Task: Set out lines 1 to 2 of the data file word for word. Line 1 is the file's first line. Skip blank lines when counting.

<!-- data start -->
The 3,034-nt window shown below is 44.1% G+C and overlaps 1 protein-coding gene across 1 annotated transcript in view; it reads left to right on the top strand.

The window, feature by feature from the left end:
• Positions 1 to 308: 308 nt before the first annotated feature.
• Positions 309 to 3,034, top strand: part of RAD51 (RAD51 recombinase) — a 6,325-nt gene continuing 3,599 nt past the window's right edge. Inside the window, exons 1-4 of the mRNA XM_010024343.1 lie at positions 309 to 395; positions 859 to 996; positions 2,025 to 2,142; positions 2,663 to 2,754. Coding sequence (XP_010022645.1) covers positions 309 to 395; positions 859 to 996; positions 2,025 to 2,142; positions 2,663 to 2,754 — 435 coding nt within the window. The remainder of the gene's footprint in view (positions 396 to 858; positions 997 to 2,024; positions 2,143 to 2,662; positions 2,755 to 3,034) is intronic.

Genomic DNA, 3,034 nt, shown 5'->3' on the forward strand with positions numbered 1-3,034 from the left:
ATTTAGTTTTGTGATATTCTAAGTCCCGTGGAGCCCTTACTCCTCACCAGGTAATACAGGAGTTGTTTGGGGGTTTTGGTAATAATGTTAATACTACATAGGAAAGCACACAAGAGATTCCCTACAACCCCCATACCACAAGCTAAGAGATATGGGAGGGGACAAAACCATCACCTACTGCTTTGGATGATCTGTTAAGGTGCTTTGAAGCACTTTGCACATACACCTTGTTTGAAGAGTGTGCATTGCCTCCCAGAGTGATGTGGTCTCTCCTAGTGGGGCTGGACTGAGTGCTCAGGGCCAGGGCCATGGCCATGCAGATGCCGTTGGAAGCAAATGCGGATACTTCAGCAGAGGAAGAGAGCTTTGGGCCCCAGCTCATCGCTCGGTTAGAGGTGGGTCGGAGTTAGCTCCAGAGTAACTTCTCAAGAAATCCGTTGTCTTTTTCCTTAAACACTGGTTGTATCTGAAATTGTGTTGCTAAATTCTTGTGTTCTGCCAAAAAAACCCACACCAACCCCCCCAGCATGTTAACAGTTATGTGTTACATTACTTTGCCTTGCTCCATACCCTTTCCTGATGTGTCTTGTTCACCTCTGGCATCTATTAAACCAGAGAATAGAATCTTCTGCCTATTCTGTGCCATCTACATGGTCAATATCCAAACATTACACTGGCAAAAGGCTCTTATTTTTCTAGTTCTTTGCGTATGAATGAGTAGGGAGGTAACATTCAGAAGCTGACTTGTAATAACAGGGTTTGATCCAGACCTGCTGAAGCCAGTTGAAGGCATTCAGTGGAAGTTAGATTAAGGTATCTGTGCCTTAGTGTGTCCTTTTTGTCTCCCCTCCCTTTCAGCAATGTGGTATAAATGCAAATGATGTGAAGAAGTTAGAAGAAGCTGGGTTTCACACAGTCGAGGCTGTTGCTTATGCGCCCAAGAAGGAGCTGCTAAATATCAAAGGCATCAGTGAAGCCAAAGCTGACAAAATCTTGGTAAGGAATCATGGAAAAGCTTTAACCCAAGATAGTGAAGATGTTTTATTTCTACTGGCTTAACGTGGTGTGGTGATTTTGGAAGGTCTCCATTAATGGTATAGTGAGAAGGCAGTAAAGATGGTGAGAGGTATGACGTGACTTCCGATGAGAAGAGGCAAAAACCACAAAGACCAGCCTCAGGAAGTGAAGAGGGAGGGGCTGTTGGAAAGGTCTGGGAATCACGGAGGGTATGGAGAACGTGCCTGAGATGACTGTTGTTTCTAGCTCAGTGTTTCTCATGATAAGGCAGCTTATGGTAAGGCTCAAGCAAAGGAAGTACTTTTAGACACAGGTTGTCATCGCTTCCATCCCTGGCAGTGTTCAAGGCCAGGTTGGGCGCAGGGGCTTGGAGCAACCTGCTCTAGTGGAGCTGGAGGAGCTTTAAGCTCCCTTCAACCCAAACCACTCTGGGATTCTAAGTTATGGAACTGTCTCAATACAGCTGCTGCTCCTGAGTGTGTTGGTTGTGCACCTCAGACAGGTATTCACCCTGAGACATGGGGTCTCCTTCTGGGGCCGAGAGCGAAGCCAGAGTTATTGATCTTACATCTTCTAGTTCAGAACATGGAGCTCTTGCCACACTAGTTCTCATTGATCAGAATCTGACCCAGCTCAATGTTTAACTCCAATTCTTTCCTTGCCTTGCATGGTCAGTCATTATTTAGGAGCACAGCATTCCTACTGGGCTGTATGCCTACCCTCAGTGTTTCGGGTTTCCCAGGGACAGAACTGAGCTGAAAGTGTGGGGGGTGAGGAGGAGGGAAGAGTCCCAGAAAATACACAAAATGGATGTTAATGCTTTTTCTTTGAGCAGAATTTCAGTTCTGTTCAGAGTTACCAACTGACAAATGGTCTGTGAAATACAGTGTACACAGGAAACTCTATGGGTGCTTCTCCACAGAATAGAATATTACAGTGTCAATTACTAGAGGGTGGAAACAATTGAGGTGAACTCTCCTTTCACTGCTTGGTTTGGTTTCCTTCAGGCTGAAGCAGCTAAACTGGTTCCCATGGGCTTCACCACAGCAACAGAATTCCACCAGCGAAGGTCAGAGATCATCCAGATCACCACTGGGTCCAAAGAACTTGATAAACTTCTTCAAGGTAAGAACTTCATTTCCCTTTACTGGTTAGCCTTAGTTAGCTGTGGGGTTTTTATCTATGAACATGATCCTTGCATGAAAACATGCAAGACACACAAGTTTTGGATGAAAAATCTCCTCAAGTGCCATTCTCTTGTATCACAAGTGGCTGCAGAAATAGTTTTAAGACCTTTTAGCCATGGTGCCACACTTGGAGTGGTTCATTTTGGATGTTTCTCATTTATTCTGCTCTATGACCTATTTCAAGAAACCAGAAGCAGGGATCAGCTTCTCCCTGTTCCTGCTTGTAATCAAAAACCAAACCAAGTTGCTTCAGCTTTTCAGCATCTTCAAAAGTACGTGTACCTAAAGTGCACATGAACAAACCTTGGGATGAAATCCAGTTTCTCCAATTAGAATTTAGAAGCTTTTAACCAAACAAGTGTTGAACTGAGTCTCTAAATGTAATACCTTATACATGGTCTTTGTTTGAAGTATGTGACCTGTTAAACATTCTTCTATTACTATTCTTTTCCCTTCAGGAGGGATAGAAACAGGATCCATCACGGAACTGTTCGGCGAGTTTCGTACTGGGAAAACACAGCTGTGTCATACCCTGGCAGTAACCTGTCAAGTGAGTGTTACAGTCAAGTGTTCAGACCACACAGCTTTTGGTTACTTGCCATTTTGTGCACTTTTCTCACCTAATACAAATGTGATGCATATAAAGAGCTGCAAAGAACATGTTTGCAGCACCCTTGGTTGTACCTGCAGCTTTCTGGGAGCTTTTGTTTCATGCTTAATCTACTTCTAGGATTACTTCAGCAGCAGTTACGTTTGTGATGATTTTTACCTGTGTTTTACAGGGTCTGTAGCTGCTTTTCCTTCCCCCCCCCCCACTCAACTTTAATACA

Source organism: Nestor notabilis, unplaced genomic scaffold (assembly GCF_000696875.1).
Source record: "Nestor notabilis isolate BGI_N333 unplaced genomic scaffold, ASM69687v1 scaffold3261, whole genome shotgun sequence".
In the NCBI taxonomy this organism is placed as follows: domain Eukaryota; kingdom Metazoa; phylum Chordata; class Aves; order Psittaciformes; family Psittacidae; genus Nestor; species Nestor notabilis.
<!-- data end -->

The 3,034-nt window shown below is 44.1% G+C and overlaps 1 protein-coding gene across 1 annotated transcript in view; it reads left to right on the top strand.

The window, feature by feature from the left end: